What is Seasonal Affective Disorder and 10 Tips to Help
Wonder why you find the Winter so depressing? Or why particular weather can trigger a low mood? Then you may have Seasonal Affective Disorder or known as SAD. Seasonal affective disorder is a condition in which a person experiences a change in their mood, energy and general outlook because of a particular season. It is a type of depression that you experience during particular seasons or times of year.
For example, you might find that your mood or energy levels drop when it gets colder, or you may notice changes in your sleeping or eating patterns. But if these feelings are interrupting your day to day life, it could be a warning that you have depression – and if the symptoms are coming back at the same time of year, doctors might call this seasonal affective disorder or 'seasonal depression'.
Here are some symptoms of SAD:
- lack of energy
- finding it hard to concentrate
- not wanting to see people
- sleep problems, such as sleeping more or less than usual, difficulty waking up, or difficulty falling or staying asleep
- feeling sad, low, tearful, guilty or hopeless
- changes in your appetite, for example feeling more hungry or wanting more snacks
- being more prone to physical health problems, such as colds, infections or other illnesses
- losing interest in sex or physical contact
- suicidal feelings
- other symptoms of depression.
How you can ease SAD
1. Talk with a Doctor or Mental Health Professional
Because SAD is a mental health issue and a form of depression, it needs to be properly diagnosed by a Doctor or mental health professional. They will be in a better position to distinguish whether it is SAD or depression. They can also refer you to other services or professionals that can help you with treatment.
2. Prepare for the Season
Just like you prepare your home for the winter transition, or even your wardrobe, you should start preparing your mind, too.
By regularly scheduling time for mood-boosting activities, you can help yourself feel physically and psychologically healthier. For example, going for regular walks, journaling, socialising, etc.
3. Bright Light Therapy
Exposure to light, even artificial light, is usually the first treatment option for SAD. The light from the therapy light box is significantly brighter than that of regular light bulbs, and is provided in different wavelengths. This helps keep your circadian rhythm on track. Typically, you’ll sit in front of the light box for about 20 to 30 minutes a day. This will result in a chemical change in your brain that boosts your mood and alleviates symptoms of SAD. You can find light boxes from loads of retailers, such as John Lewis, Dunelm, Amazon, etc.
4. Dawn Light Simulators
Dawn simulators are essentially alarm clocks that can help some people with SAD. But unlike standard alarm clocks or your phone, where the alarm is the worst sound possible in the morning, dawn simulators produce light that gradually increases in intensity, just like the sun.
There are different models of dawn simulators available, but the best ones use full-spectrum light, which is closest to natural sunlight. Researchers found that dawn simulators were as effective as light therapy for people with mild SAD.
5. Maybe antidepressants?
If light therapy or psychotherapy aren’t completely effective in relieving your symptoms, it might be worth considering prescription antidepressants to help you overcome seasonal depression, as long as you avoid medications that might make you sleepy. For this, it’s best to discuss with a Doctor of Psychiatrist as to what is best for you.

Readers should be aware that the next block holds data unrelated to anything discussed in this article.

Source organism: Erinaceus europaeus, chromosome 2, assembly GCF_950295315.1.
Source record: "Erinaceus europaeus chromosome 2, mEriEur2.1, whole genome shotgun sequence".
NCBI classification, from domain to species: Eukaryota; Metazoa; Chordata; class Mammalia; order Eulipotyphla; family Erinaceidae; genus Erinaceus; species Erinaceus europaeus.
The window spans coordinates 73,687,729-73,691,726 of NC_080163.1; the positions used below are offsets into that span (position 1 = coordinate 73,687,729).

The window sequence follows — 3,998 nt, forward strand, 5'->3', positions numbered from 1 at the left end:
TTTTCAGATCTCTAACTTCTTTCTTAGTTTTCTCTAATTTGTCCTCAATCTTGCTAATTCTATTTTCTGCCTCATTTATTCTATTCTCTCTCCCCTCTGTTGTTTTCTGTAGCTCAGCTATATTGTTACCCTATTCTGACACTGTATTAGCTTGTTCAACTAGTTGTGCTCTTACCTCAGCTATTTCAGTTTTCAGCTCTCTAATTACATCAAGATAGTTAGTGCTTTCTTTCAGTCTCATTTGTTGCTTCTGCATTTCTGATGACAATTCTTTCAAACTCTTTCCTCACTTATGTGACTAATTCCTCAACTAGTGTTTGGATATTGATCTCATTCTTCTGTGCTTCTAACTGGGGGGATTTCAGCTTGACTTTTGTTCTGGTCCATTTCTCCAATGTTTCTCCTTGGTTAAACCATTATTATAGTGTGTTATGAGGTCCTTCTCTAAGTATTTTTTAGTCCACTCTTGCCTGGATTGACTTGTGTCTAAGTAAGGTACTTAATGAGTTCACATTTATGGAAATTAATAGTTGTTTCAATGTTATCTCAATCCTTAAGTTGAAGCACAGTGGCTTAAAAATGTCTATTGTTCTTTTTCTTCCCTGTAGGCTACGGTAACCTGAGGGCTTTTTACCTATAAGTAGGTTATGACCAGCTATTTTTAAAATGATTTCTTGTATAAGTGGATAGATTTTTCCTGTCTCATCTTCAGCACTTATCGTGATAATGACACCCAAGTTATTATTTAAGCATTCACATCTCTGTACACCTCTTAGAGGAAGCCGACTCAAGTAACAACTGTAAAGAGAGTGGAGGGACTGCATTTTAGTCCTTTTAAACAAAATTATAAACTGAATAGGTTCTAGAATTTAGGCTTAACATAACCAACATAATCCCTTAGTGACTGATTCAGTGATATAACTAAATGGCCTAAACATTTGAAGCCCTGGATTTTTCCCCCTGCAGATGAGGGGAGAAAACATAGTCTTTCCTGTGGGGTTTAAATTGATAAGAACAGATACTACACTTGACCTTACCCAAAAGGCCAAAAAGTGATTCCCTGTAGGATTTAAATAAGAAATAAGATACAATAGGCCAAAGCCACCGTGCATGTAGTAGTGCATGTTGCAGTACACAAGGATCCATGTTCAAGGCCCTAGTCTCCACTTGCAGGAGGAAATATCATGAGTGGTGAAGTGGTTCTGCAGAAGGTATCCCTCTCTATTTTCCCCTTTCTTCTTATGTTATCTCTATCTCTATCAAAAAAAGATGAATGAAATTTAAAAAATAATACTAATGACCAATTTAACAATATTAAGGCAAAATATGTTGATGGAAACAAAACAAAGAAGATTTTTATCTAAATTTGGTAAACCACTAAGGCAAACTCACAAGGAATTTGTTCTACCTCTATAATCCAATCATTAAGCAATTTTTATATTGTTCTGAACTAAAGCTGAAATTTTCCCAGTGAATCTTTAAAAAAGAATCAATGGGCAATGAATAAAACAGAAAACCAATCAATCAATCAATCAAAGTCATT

6. Prioritise socialising
Be prepared for winter and jump on treating SAD by filling your winter months with enjoyable activities. Research has suggested there is a causal relationship between social isolation and depression. So it’s imperative that you stay social over this time.
However, due to the darkness, weather, COVID, etc. staying indoors is maybe the only option, but there are ways other than in-person interactions to socialise.
When the winter circumstances make it difficult to leave your house, you can FaceTime with friends and extended family members or set up Zoom calls with them!
7. Stick to a Schedule
People who struggle with SAD often have trouble sleeping at night and getting up in the morning. Maintaining a regular schedule improves sleep, which can help alleviate symptoms of SAD. Keeping a regular schedule will also expose you to light at consistent and predictable times.
Exercise is known to alleviate depression and this is the same for SAD. Outdoor exercise is the most helpful for relieving SAD symptoms. But if you can't exercise outside because of the cold or snowy weather, substitute it for indoors and close to a window.
9. Exposure yourself to sunlight as much as possible
Make sure you soak up every inch of sunlight you can. Go out as much as you can, go for walks, open all curtains, blinds, sit in spaces that have natural light. Take advantage of all natural light.
Writing down your thoughts and feelings has a positive effect on your mood. It can help you get some of your negative feelings out of your system. Journaling works by helping you prioritise your problems, identify your depression triggers, and helps lift your mood.
The best journal for SAD, is the Uplifting Journal. This journal is specifically for depression and low mood. So will make the perfect companion during the winter months. See the Uplifting Journal here.
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